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Zooplankton study of Tolo harbour, Hong Kong

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dc.contributor.author Pham, Cong Tri
dc.date.accessioned 2011-10-20T20:15:51Z
dc.date.accessioned 2022-10-31T20:40:03Z
dc.date.available 2011-10-20T20:15:51Z
dc.date.available 2022-10-31T20:40:03Z
dc.date.copyright 1989
dc.date.issued 1989
dc.identifier.uri https://ir.wgtn.ac.nz/handle/123456789/26993
dc.description.abstract Zooplankton abundance and composition were collected at fortnightly intervals together with the measurements of water temperature and salinity from 4 stations of Tolo Harbour. These stations were chosen because of their distinctive geographical location. The physical conditions were those expected for the subtropical climatic factors on shallow inshore water. Surface water temperature closely followed weather changes. Surface water salinities were closely related to the monsoon and heavy rainfall periods. Bottom water temperatures and salinities were stable. The numerical abundance and composition of zooplankton communities followed the variabilities of the physical parameters. Copepods were always the most abundant group at all stations. Calanoida and Cyclopoida were in high numbers in summer and late autumn/early winter. Temora was more abundant in winter. Harpacticoida occurred mainly in late winter and spring. Ostracods, ranked second most abundant in the zooplankton and occurred in summer. Large numbers of female ostracods carrying eggs were found in autumn suggesting that this is their spawning season. Chaetognatha, ranked third in the total zooplankton,and occurred mainly from summer till early winter. Cladocera were found mostly at stations I and II. Their high concentrations were recorded after the long period of heavy rainfall in summer 1975. Small scale patchiness of zooplankton was found moving inwards and outwards of the harbour in the 24-hour samples in March and June 1975. Medusae, Larvacea, Appendicularia were found more in warm water temperature but occurred in low numbers in the 24-hour samples which were taken in June 1975 coincident with the heavy rainfall days of the month. Zooplankton of Tolo Harbour are clearly subtropical and warm water temperate communities. en_NZ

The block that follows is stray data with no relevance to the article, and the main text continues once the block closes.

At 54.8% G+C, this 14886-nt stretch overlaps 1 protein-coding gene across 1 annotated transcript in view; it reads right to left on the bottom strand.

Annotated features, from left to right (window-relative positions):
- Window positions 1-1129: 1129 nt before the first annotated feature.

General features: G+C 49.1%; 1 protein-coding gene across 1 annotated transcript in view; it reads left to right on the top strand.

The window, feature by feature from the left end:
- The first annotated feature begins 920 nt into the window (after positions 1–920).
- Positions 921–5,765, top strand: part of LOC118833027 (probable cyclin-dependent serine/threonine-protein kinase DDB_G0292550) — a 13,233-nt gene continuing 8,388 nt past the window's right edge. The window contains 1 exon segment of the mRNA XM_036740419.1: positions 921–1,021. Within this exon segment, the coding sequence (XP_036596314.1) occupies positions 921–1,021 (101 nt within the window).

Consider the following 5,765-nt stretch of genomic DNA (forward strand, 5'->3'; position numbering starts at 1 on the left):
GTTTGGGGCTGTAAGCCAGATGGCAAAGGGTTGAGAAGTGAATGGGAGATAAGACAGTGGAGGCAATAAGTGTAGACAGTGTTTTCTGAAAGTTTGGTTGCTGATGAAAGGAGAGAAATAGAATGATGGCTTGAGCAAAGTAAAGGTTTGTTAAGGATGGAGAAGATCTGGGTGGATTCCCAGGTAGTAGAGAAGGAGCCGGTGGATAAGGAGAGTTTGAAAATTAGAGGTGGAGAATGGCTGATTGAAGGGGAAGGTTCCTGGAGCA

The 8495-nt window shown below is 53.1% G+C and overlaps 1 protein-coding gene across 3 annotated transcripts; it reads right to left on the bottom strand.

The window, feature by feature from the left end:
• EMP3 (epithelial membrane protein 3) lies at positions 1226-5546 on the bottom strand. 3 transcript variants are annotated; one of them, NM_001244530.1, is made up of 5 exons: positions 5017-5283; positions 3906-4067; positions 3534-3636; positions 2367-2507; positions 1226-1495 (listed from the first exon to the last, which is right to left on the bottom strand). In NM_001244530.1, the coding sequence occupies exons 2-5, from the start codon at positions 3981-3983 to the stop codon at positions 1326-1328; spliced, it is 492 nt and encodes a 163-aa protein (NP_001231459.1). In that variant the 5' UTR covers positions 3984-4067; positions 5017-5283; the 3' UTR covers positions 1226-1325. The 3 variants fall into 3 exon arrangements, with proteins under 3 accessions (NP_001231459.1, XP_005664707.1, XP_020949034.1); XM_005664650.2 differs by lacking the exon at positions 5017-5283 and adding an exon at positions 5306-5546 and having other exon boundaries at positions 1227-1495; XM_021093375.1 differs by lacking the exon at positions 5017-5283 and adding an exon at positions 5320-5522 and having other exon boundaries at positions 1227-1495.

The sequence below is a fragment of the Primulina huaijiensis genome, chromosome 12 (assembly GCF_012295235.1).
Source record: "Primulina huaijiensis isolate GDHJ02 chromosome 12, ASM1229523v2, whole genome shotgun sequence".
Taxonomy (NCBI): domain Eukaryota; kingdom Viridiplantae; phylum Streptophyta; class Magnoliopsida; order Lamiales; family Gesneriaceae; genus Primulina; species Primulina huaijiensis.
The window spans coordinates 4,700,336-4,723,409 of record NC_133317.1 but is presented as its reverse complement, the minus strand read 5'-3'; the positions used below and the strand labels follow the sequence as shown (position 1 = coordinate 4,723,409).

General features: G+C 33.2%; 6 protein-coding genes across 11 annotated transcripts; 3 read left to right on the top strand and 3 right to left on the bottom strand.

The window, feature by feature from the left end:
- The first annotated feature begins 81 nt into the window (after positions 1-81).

dc.format pdf en_NZ
dc.language en_NZ
dc.language.iso en_NZ
dc.publisher Te Herenga Waka—Victoria University of Wellington en_NZ
dc.title Zooplankton study of Tolo harbour, Hong Kong en_NZ
dc.type Text en_NZ
vuwschema.type.vuw Awarded Research Masters Thesis en_NZ
thesis.degree.grantor Te Herenga Waka—Victoria University of Wellington en_NZ
thesis.degree.level Masters en_NZ

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